FOR IMMEDIATE RELEASE:
July 5, 2013
OFFICE OF EMERGENCY MANAGEMENT AND DEPARTMENT OF HEALTH AND MENTAL HYGIENE URGE NEW YORKERS TO TAKE PRECAUTIONS AND HELP THE VULNERABLE DURING HOT WEATHER FRIDAY THROUGH SUNDAY
Use air conditioning to stay cool, drink water to avoid dehydration, limit strenuous activity
Cooling centers are open today through Sunday, July 7; to find the nearest cooling center, call 311 or visit www.nyc.gov
July 5, 2013 — The New York City Office of Emergency Management (OEM) and the Department of Health and Mental Hygiene (DOHMH) today advised hot weather that could be dangerous to vulnerable populations is forecast for Friday, July 5, through Sunday, July 7. According to the latest National Weather Service forecast, the heat index is expected to reach or exceed 95 degrees Friday through Sunday. OEM urges New Yorkers to take precautions to prevent serious illness that can result from the heat, especially among vulnerable individuals such as seniors and those with chronic health problems. New Yorkers who are vulnerable should use air conditioning to stay cool, go to a place that has air conditioning if it is not available at home, drink water at regular intervals, and limit strenuous activity, especially during the hottest parts of the day. New Yorkers are urged to check in on vulnerable friends, family members and neighbors to help them stay cool.
City cooling centers will be open Friday, July 5, Saturday, July 6, and Sunday, July 7, to help New Yorkers stay cool. Cooling centers are air conditioned places, such as Department for the Aging (DFTA) senior centers, libraries, and community centers, that are open to the public during heat emergencies. To find the cooling center closest to you, call 311 (TTY: 212-504-4115) or visit OEM’s Cooling Center Locator at www.nyc.gov/oem.
FACTS ABOUT HEAT ILLNESS
Heat illness is serious. Prolonged exposure to the heat can be harmful and potentially fatal. The added stress caused by heat can also aggravate heart or lung disease even without symptoms of heat illness. The risk for getting sick during a heat wave is increased for people who:
- Do not have or do not use air conditioning
- Are age 65 or older
- Have chronic medical or mental health conditions
- Take certain medications, which can disrupt the regulation of body temperature
- Are confined to their beds, have trouble with being mobile, or are unable to leave their homes
- Are overweight
- Consume alcohol or illegal drugs
KNOW THE WARNING SIGNS OF HEAT STRESS
If you (or someone you know) feels weak or faint, go to a cool place and drink water. If there is no improvement, call a doctor or 911.
Call 911 immediately if you have, or someone you know has:
- Hot dry skin OR cold clammy skin
- Trouble breathing
- Rapid heartbeat
- Confusion, disorientation, or dizziness
- Nausea and vomiting
CHECK ON THOSE PARTICULARLY VUNERABLE TO THE HEAT
A small but crucial gesture can help ensure that we all have a safe and healthy summer: Get to know your neighbors, and contact neighbors and relatives — in person or by phone — at least twice a day during heat waves.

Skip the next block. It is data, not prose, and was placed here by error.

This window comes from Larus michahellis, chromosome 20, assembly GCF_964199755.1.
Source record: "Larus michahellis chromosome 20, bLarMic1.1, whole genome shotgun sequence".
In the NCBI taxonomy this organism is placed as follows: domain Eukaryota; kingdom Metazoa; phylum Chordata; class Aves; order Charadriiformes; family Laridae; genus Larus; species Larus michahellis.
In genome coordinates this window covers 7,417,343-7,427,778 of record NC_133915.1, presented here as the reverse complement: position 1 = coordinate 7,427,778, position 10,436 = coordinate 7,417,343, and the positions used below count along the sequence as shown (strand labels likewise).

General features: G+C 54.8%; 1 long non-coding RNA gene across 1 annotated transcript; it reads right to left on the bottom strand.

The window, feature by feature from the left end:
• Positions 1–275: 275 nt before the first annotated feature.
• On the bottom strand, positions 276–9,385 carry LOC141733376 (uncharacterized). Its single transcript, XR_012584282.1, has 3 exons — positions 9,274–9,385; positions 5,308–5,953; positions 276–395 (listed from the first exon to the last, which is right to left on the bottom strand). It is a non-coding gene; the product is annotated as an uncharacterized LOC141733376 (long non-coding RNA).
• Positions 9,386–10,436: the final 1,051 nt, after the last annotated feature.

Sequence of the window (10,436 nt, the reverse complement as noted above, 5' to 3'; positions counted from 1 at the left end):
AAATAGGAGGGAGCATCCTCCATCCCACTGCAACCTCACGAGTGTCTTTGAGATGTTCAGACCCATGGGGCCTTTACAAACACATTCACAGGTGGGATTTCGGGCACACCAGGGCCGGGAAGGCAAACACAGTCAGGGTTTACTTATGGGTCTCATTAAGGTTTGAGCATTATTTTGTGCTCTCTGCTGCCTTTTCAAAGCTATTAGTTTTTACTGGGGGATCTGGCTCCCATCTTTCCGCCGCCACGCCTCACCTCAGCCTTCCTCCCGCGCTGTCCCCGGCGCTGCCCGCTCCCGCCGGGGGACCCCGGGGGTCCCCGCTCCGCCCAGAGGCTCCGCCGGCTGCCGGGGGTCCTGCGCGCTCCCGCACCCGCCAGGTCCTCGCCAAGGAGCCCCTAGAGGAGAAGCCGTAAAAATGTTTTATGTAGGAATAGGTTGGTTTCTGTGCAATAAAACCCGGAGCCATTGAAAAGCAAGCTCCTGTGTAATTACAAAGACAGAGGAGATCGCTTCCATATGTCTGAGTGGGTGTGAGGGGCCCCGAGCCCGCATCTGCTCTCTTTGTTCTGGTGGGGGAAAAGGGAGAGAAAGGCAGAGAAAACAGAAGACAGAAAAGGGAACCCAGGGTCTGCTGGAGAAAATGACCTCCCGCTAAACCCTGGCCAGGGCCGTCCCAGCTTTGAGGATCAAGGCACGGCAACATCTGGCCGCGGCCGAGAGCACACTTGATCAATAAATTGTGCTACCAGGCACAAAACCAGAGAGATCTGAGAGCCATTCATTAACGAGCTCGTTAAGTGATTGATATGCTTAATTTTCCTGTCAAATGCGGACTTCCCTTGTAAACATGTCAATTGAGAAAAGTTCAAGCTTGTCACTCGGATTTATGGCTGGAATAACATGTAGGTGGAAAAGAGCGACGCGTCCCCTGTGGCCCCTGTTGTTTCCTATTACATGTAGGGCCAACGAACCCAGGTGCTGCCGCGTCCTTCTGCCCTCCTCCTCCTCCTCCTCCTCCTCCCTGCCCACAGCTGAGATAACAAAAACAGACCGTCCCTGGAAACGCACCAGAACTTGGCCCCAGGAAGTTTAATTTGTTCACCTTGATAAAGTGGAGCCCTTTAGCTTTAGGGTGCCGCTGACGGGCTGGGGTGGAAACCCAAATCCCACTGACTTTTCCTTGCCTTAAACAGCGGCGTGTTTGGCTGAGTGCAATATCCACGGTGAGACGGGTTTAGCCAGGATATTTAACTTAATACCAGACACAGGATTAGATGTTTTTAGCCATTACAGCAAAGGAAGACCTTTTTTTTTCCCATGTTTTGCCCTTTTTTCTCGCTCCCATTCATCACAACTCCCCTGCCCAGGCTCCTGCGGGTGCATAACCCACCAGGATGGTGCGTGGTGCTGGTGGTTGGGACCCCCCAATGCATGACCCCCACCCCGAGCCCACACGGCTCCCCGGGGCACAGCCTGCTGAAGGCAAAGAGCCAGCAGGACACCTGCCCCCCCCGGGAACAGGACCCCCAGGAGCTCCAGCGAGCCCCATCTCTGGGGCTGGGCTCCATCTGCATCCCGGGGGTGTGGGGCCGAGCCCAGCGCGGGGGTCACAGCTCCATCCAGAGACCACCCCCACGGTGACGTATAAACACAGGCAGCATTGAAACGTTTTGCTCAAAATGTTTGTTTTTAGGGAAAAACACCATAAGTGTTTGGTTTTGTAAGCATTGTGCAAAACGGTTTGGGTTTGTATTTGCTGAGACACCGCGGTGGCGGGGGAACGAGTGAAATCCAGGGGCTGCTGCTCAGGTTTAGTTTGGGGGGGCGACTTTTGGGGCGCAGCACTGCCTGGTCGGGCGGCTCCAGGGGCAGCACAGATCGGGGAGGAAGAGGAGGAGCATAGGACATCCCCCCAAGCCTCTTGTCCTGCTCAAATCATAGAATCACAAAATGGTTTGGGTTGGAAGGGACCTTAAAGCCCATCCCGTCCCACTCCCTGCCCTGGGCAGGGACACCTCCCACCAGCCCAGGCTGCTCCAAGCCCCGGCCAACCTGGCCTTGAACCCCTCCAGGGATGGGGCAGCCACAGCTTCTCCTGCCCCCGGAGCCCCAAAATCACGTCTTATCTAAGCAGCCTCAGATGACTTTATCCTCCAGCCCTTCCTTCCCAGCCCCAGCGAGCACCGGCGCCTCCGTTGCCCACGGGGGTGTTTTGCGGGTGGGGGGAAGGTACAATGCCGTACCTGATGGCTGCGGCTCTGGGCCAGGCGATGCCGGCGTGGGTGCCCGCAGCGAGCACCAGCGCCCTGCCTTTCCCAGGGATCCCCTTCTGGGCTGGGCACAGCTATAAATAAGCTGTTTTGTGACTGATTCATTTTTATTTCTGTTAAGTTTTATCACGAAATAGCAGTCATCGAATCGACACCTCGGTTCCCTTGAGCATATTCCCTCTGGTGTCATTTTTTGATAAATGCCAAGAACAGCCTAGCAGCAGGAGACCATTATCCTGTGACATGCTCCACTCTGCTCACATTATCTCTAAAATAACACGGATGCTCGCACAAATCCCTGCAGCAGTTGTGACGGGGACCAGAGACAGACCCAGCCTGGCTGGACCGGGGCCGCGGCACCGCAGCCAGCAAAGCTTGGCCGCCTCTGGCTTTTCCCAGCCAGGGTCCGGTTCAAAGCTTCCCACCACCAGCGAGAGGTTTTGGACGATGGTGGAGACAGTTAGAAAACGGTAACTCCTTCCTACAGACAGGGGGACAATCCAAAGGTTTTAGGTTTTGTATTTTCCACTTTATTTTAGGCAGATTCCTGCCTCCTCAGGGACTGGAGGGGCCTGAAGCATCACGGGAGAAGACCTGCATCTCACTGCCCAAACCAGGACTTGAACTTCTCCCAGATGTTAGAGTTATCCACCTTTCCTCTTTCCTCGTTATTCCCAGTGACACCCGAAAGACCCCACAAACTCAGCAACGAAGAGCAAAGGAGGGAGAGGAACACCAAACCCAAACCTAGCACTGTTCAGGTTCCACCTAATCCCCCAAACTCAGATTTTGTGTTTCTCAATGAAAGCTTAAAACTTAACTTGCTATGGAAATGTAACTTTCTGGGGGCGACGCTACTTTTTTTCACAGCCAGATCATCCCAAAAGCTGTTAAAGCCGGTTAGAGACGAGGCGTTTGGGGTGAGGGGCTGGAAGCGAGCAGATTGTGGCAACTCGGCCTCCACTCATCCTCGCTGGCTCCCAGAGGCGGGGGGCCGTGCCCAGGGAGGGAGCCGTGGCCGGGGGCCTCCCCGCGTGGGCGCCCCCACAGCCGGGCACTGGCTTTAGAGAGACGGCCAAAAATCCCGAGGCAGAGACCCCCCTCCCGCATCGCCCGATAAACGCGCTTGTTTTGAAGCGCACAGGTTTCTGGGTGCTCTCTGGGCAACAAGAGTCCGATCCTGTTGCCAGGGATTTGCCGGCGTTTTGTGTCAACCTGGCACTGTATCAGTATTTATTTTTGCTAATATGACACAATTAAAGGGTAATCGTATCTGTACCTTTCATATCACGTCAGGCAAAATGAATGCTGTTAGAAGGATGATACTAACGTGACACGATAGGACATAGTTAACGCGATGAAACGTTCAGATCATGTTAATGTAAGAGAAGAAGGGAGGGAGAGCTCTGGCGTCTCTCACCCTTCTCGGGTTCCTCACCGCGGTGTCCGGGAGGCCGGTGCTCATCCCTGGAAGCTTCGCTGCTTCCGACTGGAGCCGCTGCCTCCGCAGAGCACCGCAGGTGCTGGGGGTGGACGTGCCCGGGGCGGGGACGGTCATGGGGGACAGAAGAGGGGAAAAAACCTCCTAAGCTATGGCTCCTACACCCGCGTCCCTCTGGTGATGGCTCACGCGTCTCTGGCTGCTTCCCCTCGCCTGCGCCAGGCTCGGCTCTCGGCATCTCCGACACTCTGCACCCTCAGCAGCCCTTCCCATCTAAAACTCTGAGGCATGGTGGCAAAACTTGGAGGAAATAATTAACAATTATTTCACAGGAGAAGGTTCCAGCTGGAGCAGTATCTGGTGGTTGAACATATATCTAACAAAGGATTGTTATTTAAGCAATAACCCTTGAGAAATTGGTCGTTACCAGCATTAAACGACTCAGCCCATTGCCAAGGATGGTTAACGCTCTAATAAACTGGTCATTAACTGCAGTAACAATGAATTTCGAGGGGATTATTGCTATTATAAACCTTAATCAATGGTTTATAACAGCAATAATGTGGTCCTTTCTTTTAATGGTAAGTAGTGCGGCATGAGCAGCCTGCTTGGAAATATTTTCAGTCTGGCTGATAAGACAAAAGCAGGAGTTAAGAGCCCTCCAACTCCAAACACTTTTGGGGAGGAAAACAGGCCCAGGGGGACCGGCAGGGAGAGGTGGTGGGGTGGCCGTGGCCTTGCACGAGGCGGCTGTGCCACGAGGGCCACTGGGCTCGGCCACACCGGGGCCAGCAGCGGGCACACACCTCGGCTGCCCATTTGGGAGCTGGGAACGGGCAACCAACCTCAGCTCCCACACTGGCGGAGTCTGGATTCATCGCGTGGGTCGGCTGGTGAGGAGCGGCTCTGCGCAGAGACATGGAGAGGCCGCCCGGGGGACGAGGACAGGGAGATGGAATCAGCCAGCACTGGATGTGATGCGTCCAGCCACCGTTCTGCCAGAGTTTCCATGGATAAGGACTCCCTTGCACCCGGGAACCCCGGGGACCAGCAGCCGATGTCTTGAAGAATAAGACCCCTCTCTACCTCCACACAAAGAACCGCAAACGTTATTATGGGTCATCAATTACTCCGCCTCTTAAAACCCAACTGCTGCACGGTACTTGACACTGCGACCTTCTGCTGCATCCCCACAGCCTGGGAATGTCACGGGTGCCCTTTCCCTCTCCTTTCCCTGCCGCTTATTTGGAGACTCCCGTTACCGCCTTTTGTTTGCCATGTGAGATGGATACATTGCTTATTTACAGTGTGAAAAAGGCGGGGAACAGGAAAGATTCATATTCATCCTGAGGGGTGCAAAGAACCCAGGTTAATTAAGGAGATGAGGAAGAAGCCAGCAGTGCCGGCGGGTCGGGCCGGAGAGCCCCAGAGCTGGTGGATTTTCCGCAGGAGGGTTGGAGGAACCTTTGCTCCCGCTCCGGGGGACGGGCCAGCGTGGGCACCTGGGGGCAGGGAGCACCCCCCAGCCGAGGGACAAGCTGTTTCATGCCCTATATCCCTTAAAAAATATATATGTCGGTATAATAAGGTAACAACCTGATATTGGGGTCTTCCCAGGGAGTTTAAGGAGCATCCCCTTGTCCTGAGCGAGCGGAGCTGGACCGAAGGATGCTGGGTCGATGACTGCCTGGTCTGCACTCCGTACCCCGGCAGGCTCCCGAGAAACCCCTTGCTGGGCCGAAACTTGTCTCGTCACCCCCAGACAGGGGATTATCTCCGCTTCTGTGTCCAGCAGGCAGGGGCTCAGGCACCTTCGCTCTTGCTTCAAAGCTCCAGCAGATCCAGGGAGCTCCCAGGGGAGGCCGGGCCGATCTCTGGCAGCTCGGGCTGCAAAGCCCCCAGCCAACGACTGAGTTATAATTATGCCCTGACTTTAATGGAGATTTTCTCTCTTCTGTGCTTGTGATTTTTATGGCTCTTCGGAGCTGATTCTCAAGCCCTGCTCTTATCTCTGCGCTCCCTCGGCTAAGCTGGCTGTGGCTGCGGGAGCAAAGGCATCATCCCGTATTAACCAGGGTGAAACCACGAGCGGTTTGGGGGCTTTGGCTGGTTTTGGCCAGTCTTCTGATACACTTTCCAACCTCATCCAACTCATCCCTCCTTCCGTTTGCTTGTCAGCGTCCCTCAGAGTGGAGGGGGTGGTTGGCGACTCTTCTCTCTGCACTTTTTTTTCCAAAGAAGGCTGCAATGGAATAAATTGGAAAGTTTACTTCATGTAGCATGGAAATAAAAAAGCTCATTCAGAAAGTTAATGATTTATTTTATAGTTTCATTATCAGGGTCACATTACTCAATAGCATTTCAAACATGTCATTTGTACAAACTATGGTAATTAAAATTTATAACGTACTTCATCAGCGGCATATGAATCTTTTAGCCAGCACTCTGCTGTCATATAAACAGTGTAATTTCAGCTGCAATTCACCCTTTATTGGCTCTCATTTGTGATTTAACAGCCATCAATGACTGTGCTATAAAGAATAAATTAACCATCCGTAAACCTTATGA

- Pay special attention to the elderly, the very young, and anyone with a pre-existing medical condition. New Yorkers should check in on older neighbors who may be isolated from friends and family.
- Air conditioning is the best way to keep cool when it is hot outside, but some people do not have an air conditioner or do not turn it on when they need it. Encourage them to use air conditioning. Help them get to an air-conditioned place if they cannot stay cool at home. Make sure they are drinking enough water.
ADDITIONAL HEALTH AND SAFETY TIPS FOR PROTECTION AGAINST THE HEAT
- Stay out of the sun—avoid extreme temperature changes.
- Wear lightweight, light-colored clothing. Light colors reflect some of the sun’s energy.
- Drink fluids—particularly water—even if you do not feel thirsty. Your body needs water to keep cool. (Those on fluid-restricted diets or taking diuretics should first consult their physician.) Water is the safest liquid to drink during heat emergencies. Avoid beverages containing alcohol and/or caffeine.
- Eat small, frequent meals. Avoid strenuous activity, especially during the sun’s peak hours—11 A.M.
- to 4 P.M. If you must do strenuous activity, do it during the coolest part of the day, which is usually in the morning between 4 A.M. and 7 A.M.
- If possible, go to an air-conditioned building for several hours during the hottest parts of the day.
- New York City may open cooling centers around the five boroughs. When cooling centers do open, call 311 or go to nyc.gov to find the nearest center.
- Cool down with a cool bath or shower.
- Participate in activities that will keep you cool, such as going to the movies, shopping at a mall, or swimming at a pool or beach.
- Cover all exposed skin with an SPF sunscreen (15 or above); wear a wide-brimmed hat to protect your face and head.
- Never leave your children or pets in the car.
For more information on coping with heat, see the Ready New York: Beat the Heat guide at www.nyc.gov/oem. For more information on the health effects associated with extreme heat visit www.nyc.gov/health.
Christopher Miller/Nancy Greco (OEM) (718) 422-4888
Twitter: @NotifyNYC (emergency notifications)
@nycoem (emergency preparedness info)